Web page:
This ratio felt like it was also borne out during the conference, the first big event to be held at the brand new Shoreditch Works village Hall in Hoxton Square. The event space itself was great; fashionably minimal with rock-solid wifi and on-site coffee shop. The only slight niggle being that the low ceiling height meant the presentation screens became partially obscured by those seated in front, but with two projectors on the go you could usually get a clear view of one.

So, on to the talks. As mentioned there was a definite split between “useful” and “wtf?” and also between micro and macro ideas. Paul Serby of Clock kicked off with a review of his company’s experience of Node in production use for clients over the last 3 years, which was high level but a great introduction to the philosophy behind adopting Node and some of the successes and pain points along the way. It was interesting, and pleasing, to see that their journey has been similar to our own switch towards Node at Red Badger with many similar learnings and changes to our respective programming styles.

Performance was a big theme of the day, both in Paul’s overview talk and in examples much closer to the metal, such as Anton Whalley’s forensic examination of a memory leak bug in the node-levelup module (a wrapper for LevelDB). Usually hand-in-hand with mention of performance was the use of dTrace – not a Node tool in itself but a very useful analysis tool for discovering how applications are running and identifying the source of problems. The overall picture from this being that while Node can offer great performance advantages, it can also be prone to memory leaking and needs careful monitoring in production.

Other talks at the practical end of the spectrum included Hannah Wolfe on Ghost, a new blogging platform built on Node which is looking like an interesting alternative to WordPress and after a very successful Kickstarter campaign to raise funding should be available generally very soon. Tim Ruffles also took us through the various options (and pitfalls) to avoid the callback hell which asynchronous programming can often fall in to. There are a few useful flow control modules available for Node already, but as the Javascript language develops native features to help with async flows – known as generators but acting in a similar way to C#’s yield – will start to become available both in Node and in browsers as they adopt ES6.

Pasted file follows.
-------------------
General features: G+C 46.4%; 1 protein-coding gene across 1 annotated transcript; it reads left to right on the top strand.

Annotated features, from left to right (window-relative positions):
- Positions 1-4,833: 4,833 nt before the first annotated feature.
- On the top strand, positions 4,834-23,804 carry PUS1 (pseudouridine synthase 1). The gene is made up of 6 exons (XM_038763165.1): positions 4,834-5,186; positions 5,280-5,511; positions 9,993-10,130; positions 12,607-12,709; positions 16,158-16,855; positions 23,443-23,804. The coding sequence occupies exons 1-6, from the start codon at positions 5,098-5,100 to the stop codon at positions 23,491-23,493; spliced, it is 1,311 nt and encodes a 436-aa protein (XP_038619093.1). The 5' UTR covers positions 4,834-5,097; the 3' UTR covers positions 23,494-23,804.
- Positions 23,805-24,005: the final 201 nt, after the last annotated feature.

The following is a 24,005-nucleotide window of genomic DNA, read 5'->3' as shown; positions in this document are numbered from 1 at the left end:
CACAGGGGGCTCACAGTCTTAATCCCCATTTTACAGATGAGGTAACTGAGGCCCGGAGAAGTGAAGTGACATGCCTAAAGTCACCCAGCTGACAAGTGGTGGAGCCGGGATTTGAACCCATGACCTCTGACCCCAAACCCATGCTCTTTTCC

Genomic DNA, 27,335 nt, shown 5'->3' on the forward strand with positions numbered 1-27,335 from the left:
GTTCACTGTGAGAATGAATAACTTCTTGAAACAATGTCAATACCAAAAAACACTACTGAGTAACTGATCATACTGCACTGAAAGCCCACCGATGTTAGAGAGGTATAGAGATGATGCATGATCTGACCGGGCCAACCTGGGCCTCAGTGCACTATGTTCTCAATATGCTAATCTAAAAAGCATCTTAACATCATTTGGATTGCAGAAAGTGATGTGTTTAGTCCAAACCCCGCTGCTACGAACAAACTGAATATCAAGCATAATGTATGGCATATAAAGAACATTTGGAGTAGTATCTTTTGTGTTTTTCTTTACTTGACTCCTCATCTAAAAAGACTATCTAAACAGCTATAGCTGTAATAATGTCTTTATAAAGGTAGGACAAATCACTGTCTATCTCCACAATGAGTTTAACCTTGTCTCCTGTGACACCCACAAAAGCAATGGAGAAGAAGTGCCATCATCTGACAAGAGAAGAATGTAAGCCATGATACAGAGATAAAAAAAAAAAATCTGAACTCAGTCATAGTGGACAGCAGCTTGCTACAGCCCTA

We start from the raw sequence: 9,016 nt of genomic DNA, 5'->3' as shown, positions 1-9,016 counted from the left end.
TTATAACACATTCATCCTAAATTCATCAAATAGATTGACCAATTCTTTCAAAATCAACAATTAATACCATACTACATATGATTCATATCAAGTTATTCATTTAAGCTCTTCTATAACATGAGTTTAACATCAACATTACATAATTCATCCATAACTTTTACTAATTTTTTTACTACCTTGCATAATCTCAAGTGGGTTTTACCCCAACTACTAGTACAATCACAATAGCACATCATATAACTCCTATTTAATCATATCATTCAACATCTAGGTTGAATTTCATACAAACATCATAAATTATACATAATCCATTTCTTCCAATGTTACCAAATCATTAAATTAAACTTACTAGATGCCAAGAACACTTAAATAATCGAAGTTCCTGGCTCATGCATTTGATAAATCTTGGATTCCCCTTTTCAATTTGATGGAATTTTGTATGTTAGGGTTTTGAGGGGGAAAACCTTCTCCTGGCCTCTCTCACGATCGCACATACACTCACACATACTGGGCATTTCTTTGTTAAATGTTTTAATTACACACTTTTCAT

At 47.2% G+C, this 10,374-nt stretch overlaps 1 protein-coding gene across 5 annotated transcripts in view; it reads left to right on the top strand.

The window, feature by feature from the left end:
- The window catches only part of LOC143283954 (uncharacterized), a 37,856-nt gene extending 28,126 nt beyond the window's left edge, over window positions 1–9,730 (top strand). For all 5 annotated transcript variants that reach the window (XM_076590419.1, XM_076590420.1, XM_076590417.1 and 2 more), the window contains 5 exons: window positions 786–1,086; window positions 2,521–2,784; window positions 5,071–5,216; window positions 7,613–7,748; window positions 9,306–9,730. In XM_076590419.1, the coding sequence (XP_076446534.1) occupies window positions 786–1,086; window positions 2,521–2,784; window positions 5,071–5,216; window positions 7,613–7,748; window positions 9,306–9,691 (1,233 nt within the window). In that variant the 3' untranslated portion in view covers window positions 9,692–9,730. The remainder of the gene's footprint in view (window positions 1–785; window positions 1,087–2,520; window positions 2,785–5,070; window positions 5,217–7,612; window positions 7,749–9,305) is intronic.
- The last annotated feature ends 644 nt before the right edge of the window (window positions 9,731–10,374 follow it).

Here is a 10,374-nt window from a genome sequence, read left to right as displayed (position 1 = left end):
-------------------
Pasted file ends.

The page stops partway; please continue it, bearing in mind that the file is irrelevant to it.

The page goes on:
Over on the hack side, we were treated to the now obligatory sight of a Node-driven quad-copter drone crashing into the audience and then a brilliant demonstration by Darach Ennis of his Beams module, which attempts to give compute events the same kind of streaming behaviour that I/O enjoys in Node. The key difference being that compute streams are necessarily infinite, and the Beams module allows you to filter, merge and compose these compute streams into useful data. The demo was topped off by an interactive light-tennis game adjudicated by a hacked Robosapiens robot which not only reacted to the gameplay but also ran the software which drove the game.

Probably the highlight for me, although its relation to practical application at work was close to zero, was Gordon Williams talking about Espruino, a JS interpreter for micro-controllers. Running at a lower level than the well-known Raspberry Pi or even Arduino boards, micro-controllers are the tiny computers that make all the stuff around us work and typically have RAM measured in the kilobytes. For anyone who ever tried to write games on a ZX Spectrum this may bring back memories! Gordon showed real-time development via a terminal application, also hooked up to a webcam so we could watch him create a pedal bin which opened based on a proximity sensor. Maybe not useful in my work at Red Badger, but I could instantly see loads of applications in my personal interests and thanks to the immediate familiarity of being able to use Javascript in a new context I’m definitely going to look in to Espruino some more.

Overall this felt like a conference where delegates were looked after probably better than any I’ve been to for a long time, with plenty of tea and biscuits, great coffee and chilled water on hand and a catered lunch and evening meal nearby. Whether this was down to the smaller scale of the event (around 150 attended) or the care and attention to detail taken by the organisers I’m not sure, but either way I came out of it feeling enthusiastic for Node (both practically and hackerly) and eager to go back next time.

25
May
2012

BBC Connected Studio – Behind the scenes of Build Studio

by Sari Griffiths

Following the BBC Connected Studio’s first Creative Studio for Homepage, Navigation and Search – attended by Cain and Alex, we were one of nine ideas invited back to work on two days of rapid prototyping to prove our concept at the Build Studio. On Monday 21st and Tuesday 22nd , four of us – Stu, Haro, Can and I – went up to sunny Salford for a couple of days of intense developing.

The background of BBC Connected Studio is covered by Cain in his blog about the Creative Studio, so I will go straight into describing the two days.

Day one

After a smooth registration and a much needed breakfast, we gathered in the bright and airy 6th floor room at Dock House, Media City, Salford. This was going to be our home for the next couple of days.